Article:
Environmental Information Disclosure Programs: They Work, but Why?

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Abstract:

Objective. Despite the rich discussions about the role of information disclosure programs in environmental policy, our theoretical understanding of how and why information disclosure programs work lacks a clear framework. This article begins to fill that void by laying out some fundamental theories and concepts that underlie the empirical work on the subject. Methods. Basic theories arising from our knowledge of economics, psychology, and politics are compared. Previous research is analyzed with these theories in mind. Results. Research results confirm the plausibility of each of these theories, though the most compelling evidence so far suggests that shock and shame are key motivating factors for improved environmental performance by industry. Conclusions. The argument is made that our theoretical foundations must be understood better if we are to make sense of the empirical work on the subject. Policy implications are addressed.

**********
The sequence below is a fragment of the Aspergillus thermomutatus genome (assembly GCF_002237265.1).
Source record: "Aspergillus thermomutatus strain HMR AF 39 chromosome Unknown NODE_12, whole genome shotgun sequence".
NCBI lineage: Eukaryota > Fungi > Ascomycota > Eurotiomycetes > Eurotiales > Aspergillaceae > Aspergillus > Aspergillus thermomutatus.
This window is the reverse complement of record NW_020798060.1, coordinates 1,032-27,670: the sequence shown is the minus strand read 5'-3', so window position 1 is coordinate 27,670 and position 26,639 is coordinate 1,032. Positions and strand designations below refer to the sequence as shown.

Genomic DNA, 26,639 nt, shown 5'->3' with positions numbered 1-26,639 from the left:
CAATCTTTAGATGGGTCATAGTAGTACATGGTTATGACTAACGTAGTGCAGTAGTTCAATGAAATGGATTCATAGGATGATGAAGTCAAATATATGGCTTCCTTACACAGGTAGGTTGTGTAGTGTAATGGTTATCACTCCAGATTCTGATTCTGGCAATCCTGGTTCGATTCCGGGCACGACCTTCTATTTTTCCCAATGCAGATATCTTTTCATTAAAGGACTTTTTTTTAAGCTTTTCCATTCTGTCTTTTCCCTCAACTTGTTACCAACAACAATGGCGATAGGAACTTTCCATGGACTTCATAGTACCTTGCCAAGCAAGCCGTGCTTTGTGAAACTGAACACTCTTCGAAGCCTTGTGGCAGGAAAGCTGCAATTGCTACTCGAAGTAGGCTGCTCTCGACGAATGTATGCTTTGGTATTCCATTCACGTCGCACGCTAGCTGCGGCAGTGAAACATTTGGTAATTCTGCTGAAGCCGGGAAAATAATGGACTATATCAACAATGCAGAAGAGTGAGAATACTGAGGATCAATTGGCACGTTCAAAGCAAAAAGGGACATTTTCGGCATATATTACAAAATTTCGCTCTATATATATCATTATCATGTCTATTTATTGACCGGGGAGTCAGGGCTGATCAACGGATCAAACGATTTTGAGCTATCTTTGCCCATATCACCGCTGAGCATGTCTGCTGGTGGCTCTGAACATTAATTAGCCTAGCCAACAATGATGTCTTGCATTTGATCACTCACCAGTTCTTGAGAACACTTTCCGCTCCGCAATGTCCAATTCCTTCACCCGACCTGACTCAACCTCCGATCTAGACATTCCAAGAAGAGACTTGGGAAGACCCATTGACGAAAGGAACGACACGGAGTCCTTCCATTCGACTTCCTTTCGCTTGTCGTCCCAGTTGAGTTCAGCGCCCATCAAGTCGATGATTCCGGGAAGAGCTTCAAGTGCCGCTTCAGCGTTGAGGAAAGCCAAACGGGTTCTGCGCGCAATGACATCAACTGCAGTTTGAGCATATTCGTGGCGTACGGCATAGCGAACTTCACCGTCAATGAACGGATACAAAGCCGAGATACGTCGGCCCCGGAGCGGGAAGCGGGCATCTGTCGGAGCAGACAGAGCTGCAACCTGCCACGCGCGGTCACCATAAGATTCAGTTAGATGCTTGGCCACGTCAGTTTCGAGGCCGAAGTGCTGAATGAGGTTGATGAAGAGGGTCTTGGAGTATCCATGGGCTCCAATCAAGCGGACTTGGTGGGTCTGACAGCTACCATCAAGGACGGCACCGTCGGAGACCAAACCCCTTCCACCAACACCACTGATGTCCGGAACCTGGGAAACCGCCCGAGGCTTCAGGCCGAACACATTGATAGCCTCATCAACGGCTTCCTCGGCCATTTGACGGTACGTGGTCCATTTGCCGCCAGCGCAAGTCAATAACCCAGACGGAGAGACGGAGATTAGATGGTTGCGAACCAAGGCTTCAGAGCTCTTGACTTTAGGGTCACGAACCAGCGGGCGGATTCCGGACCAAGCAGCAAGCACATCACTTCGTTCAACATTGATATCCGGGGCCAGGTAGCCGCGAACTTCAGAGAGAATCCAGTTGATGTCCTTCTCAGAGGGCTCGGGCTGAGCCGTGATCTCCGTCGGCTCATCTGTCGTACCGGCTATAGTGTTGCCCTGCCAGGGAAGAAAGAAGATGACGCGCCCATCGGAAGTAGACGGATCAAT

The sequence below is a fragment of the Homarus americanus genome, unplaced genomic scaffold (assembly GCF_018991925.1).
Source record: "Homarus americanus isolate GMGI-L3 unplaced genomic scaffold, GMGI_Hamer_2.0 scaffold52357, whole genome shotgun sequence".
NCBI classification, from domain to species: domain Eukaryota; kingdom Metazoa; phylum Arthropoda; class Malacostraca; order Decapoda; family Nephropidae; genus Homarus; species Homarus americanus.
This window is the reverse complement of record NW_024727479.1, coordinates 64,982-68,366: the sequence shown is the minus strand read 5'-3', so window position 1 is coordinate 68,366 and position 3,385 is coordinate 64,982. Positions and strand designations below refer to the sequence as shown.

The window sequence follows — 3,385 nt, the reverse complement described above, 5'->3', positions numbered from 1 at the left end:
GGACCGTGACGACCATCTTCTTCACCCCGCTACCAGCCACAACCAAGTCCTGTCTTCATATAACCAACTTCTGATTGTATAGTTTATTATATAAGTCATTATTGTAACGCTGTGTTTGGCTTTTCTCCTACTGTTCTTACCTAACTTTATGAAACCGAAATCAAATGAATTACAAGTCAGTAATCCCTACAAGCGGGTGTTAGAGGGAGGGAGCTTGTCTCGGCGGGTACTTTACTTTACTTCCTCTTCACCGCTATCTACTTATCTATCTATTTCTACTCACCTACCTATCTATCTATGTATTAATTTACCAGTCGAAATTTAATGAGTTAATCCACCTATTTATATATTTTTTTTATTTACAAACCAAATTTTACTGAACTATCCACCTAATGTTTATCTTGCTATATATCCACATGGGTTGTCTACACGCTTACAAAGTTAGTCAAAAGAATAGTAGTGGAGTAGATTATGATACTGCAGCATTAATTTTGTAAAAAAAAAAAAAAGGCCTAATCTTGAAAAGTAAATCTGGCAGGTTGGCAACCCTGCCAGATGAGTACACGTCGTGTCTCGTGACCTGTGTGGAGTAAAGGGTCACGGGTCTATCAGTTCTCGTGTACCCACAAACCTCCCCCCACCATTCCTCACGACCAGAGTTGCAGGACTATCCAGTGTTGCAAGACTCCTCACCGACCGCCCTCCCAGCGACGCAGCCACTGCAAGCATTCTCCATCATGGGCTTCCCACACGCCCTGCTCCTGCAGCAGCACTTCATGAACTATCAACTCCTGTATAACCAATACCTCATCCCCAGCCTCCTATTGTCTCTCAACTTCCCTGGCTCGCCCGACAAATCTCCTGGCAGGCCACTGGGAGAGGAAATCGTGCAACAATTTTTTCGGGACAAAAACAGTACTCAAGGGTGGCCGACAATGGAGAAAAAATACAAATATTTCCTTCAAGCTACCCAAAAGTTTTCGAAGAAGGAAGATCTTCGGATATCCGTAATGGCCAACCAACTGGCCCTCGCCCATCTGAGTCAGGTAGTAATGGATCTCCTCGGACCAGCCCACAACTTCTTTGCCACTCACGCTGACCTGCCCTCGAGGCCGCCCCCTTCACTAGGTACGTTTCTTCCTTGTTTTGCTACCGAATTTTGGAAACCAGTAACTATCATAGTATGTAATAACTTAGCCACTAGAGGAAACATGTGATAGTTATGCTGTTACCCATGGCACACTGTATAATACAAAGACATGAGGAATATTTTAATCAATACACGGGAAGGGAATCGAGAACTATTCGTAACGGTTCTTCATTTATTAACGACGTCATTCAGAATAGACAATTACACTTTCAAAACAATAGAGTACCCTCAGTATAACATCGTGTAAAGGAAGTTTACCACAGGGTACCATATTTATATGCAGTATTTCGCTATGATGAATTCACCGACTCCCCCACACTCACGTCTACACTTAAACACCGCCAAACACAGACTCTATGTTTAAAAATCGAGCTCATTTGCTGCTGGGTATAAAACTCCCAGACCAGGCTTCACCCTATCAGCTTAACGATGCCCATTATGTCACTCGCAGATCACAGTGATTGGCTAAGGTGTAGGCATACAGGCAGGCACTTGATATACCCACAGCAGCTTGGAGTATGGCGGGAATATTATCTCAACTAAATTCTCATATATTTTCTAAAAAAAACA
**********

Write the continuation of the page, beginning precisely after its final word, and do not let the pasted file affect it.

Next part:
Document Type: Research Article

DOI: http://dx.doi.org/10.1111/1540-6237.00078

Affiliations: Washington State University–Vancouver

Publication date: March 1, 2002

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